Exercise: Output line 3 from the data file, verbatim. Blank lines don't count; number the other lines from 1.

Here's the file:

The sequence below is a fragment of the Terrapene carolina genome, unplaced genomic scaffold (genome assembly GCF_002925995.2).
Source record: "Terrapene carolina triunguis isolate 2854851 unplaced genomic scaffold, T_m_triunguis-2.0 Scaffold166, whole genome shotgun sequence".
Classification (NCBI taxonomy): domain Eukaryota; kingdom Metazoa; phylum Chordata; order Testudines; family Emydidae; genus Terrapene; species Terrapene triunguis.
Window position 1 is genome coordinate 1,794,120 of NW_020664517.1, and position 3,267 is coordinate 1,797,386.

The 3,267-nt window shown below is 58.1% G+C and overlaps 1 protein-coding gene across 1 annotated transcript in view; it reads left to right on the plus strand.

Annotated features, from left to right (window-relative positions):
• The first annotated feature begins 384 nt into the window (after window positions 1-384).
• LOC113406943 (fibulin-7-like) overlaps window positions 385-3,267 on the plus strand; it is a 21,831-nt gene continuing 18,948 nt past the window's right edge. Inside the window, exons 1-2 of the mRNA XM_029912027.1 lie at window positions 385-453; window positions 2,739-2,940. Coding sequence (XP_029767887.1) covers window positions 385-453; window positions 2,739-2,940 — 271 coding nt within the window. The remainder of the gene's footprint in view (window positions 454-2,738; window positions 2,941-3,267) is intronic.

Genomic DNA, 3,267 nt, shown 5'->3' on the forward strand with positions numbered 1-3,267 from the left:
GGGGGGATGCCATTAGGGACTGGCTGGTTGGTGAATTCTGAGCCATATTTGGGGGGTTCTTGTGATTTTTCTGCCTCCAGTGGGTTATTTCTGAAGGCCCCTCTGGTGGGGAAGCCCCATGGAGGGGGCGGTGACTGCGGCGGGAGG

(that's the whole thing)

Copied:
Classification (NCBI taxonomy): domain Eukaryota; kingdom Metazoa; phylum Chordata; order Testudines; family Emydidae; genus Terrapene; species Terrapene triunguis.